Rails and Walls

In a story about newly registered young voters in the New York Times (8/26/18) a young man is quoted as saying “The country has just gone off the walls since Trump got elected.”

This didn’t sound quite right to me. The usual expression is “off the wall”—singular—not “walls.”

In addition “off the wall” is normally used as adjectival phrase modifying some noun: “He made some off-the-wall remarks.”

(Unless, of course, you’re discussing handball.)

It refers to erratic, eccentric, unexpected actions. Occurring first in the 1950’s, it may have referred to the erratic, unpredictable behavior of balls bouncing off walls, such as baseball outfield fences.

Then I realized that the young man perhaps had this phrase confused with the much older one, “off the rails.” It originated a century earlier when everyone was aware that a railroad engine running off the rails could cause a true disaster.  It is used to describe things going not just unpredictably, but catastrophically.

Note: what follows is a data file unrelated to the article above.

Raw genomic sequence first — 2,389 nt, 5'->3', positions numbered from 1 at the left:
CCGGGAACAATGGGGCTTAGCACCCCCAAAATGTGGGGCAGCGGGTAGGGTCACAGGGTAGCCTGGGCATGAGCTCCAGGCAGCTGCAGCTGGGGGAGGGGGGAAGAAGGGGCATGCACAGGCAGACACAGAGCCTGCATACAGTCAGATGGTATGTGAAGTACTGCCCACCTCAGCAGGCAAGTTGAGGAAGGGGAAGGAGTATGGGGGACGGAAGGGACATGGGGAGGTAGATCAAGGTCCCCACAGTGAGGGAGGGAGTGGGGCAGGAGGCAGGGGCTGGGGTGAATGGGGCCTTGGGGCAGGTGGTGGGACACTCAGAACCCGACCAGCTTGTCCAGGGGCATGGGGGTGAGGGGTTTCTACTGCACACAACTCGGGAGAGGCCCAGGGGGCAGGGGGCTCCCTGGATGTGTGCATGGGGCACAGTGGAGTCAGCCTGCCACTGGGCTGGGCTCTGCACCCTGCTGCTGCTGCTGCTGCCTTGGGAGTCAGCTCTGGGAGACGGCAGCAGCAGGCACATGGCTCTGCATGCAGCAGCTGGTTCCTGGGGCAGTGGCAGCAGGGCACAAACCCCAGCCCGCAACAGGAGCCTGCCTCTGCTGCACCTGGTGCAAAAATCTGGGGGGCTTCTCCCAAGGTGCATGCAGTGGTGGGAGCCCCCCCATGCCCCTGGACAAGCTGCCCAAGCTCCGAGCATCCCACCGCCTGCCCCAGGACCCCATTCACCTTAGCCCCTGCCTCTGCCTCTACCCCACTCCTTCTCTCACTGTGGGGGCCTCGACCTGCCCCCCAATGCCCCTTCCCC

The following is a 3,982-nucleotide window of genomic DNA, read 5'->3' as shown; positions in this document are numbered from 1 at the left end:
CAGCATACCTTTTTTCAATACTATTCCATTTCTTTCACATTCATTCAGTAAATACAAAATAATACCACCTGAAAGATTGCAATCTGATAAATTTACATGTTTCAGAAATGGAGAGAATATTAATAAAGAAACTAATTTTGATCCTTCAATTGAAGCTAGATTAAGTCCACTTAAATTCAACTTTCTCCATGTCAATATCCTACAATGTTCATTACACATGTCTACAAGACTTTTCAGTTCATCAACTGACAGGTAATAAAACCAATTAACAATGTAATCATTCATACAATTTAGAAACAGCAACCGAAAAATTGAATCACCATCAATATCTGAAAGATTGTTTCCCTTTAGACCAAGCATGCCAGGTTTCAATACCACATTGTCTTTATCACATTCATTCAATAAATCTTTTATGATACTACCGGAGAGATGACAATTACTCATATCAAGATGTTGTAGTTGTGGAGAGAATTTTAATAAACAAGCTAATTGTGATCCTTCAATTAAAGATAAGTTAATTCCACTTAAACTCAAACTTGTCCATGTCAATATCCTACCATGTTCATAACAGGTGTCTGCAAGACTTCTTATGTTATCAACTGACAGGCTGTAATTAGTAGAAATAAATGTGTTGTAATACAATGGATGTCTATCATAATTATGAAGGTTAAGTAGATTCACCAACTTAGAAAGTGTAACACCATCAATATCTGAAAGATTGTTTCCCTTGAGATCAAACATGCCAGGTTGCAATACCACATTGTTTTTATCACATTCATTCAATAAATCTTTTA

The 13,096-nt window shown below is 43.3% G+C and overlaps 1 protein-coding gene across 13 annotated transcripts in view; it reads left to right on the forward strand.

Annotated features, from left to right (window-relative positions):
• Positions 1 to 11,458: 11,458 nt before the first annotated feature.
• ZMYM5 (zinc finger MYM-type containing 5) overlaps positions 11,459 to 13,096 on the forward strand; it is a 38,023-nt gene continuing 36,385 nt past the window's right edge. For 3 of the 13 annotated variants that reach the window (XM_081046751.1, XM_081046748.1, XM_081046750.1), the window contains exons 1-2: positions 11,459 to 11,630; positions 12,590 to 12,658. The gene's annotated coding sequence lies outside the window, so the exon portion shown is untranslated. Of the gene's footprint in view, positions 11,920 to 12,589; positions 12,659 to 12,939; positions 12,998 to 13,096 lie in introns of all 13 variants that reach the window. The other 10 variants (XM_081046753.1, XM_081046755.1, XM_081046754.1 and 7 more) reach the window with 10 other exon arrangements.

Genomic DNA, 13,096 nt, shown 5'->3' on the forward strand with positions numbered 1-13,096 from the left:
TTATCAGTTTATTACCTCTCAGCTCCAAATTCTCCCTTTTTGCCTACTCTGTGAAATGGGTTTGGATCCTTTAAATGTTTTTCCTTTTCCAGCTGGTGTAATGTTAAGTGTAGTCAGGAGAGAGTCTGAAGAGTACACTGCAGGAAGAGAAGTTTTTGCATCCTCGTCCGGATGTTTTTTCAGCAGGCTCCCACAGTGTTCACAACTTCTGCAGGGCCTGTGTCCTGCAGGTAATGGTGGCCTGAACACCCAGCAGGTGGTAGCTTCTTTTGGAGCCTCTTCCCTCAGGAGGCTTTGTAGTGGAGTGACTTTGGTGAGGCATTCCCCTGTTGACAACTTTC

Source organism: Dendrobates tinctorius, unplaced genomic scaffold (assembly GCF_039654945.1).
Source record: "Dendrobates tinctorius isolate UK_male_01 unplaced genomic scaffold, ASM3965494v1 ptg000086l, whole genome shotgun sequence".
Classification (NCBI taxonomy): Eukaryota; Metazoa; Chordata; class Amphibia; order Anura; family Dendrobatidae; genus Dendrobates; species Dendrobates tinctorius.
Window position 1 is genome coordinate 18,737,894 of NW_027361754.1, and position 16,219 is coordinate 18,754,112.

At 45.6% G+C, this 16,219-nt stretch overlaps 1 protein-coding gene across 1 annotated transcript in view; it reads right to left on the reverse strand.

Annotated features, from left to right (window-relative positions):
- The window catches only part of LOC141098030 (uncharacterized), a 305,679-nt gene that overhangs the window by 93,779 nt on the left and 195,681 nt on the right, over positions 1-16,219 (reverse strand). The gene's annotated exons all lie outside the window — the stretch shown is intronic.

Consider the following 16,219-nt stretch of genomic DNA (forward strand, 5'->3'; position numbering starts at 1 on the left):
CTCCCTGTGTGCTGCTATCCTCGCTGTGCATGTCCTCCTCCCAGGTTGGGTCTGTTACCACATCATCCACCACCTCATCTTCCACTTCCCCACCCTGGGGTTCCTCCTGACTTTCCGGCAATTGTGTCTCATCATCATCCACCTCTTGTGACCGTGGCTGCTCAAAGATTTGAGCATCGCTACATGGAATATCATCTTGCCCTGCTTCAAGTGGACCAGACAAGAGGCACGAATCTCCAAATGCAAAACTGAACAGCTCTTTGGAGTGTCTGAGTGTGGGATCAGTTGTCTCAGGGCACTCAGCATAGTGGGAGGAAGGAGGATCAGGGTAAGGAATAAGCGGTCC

Its close relation is “trainwreck.” So a political campaign that goes off the rails will probably end in a trainwreck.

Young people born in the 21st century probably don’t have railroads much in mind. Having heard the expression “off the rails” and confusing it with “off the wall,” the young man probably carried the plural S over onto the "wall” and came up with the expression “gone off the walls.”

But there's also the expression “bouncing off the walls,” usually describing childish hyperactivity. That could also be the source of the plural form.

Whatever he meant, congratulations to him for getting registered. We need a lot more young people to follow his example.

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